Etopophos is a chemotherapy drug used to prevent cancer cells from dividing by causing DNA strands to break. It is specifically approved for the treatment of testicular cancer and small cell lung cancer. The drug is given as a slow injection into a vein by a healthcare provider. Side effects are common and can include weakness, nausea, and hair loss.
What Is Etopophos?Etopophos® (etoposide phosphate) is a prescription injectable medication used in the treatment of certain types of cancer. Specifically, it is used in combination with other cancer medicines to treat:
- Testicular cancer (cancer of the testicles) that has not adequately responded to treatment with surgery, radiation, or other cancer medicines.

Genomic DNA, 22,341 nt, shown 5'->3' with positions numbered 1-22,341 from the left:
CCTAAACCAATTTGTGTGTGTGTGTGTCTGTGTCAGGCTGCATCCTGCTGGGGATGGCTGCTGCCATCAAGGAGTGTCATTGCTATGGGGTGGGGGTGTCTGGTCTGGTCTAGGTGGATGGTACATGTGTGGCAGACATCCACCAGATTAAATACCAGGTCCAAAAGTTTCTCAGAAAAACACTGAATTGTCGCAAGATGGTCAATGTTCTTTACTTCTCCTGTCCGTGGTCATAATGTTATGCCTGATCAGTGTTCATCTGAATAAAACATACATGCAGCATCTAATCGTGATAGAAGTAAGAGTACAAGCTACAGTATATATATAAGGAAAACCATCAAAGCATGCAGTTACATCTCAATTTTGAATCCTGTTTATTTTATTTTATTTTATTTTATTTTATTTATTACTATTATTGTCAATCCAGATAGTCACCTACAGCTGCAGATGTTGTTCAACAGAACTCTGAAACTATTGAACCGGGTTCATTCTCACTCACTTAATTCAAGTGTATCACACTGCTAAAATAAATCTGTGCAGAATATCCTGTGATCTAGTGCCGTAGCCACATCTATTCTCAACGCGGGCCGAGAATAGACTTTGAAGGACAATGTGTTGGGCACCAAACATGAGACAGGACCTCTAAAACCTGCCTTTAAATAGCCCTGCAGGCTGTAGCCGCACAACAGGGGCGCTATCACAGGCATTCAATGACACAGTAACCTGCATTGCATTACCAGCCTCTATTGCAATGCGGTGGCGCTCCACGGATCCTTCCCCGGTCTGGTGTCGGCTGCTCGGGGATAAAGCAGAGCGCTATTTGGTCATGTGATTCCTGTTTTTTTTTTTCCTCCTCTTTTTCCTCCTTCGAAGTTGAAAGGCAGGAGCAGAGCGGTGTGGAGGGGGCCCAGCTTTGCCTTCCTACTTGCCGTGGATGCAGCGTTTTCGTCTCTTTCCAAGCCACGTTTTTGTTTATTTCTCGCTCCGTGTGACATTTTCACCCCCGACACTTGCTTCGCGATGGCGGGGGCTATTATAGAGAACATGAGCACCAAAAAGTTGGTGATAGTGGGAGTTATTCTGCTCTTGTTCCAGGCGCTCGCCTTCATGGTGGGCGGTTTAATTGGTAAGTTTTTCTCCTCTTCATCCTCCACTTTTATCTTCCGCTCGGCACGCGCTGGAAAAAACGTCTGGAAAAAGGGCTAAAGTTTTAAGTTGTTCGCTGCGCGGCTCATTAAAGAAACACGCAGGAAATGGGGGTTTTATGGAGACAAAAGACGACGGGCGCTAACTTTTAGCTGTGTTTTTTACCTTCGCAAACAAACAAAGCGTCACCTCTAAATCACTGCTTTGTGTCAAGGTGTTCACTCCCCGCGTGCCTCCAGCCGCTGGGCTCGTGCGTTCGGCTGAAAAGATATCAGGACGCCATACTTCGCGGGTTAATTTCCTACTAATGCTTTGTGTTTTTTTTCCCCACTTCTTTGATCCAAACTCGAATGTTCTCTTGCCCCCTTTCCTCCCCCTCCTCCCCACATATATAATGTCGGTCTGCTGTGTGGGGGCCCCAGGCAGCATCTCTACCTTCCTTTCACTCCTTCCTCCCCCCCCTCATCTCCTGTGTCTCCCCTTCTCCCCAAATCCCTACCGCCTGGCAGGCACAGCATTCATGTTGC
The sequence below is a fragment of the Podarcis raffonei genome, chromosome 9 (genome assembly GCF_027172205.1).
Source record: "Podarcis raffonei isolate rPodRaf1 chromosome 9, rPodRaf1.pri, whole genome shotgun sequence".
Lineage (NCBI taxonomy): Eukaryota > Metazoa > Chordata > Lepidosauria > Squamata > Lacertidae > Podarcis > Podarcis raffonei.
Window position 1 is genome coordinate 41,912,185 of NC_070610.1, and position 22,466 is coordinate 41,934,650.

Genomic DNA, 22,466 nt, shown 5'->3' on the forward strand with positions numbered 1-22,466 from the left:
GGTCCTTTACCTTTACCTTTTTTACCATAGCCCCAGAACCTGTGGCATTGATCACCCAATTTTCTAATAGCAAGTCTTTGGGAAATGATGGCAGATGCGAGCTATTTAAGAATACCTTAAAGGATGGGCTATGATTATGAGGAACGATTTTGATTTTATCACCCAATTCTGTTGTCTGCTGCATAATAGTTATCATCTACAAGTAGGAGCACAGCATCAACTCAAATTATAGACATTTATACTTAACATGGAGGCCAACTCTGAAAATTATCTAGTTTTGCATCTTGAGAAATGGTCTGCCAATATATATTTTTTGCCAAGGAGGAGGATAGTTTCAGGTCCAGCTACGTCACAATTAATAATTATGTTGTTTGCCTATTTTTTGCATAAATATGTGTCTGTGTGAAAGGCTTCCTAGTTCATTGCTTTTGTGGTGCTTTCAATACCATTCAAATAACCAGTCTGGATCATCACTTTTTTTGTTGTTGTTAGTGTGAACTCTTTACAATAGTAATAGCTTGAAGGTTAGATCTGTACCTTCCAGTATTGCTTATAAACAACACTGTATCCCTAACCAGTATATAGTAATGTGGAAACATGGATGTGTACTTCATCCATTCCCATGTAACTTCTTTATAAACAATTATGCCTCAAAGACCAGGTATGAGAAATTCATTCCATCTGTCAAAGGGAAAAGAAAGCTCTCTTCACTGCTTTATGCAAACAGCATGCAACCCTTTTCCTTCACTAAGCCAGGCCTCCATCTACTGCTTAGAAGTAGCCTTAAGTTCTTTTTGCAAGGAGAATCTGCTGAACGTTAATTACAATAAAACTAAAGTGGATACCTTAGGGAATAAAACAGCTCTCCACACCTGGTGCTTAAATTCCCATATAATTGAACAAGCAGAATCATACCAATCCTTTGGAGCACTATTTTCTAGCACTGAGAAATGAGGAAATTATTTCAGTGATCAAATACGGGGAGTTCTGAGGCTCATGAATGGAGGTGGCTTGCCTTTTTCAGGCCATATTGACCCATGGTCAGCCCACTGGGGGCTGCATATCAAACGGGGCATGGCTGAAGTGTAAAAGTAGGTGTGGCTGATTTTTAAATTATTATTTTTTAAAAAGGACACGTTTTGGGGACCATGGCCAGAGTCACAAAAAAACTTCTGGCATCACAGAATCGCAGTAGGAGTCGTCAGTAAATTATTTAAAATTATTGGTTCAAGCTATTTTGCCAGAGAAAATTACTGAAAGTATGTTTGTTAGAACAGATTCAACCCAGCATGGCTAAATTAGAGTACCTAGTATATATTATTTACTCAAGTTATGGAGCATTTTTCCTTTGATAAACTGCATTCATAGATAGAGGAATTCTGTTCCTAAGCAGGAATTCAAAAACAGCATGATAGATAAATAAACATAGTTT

- Small cell lung cancer.
Etopophos contains etoposide phosphate, the salt form of the medication etoposide. Once it enters the body, etoposide phosphate is rapidly converted by the body into etoposide. Etoposide also comes as a capsule taken by mouth and as an injection (Toposar® [etoposide injection]).
Who Makes This Medication?Etopophos is manufactured by Baxter Healthcare Corporation for Bristol-Myers Squibb Company.
How Does Etopophos Work?Etopophos belongs to a group of medicines known as podophyllotoxin derivatives. Podophyllotoxins are derived from the Mayapple tree (Podophyllum peltatum). These medications work by interfering with the action of an enzyme known as topoisomerase II.
Topoisomerase II helps relax DNA that has been tangled or overwound, which can happen when DNA is unwinding so it can duplicate (DNA duplication is necessary for cells to divide). The enzyme relaxes tightly bound DNA by cutting the DNA strands to relieve the tension and then putting the strands back together. Etopophos binds to topoisomerase II and prevents the enzyme from relaxing DNA. As a result, the DNA strands break. This prevents cells from dividing, which stops the growth of cancer cells.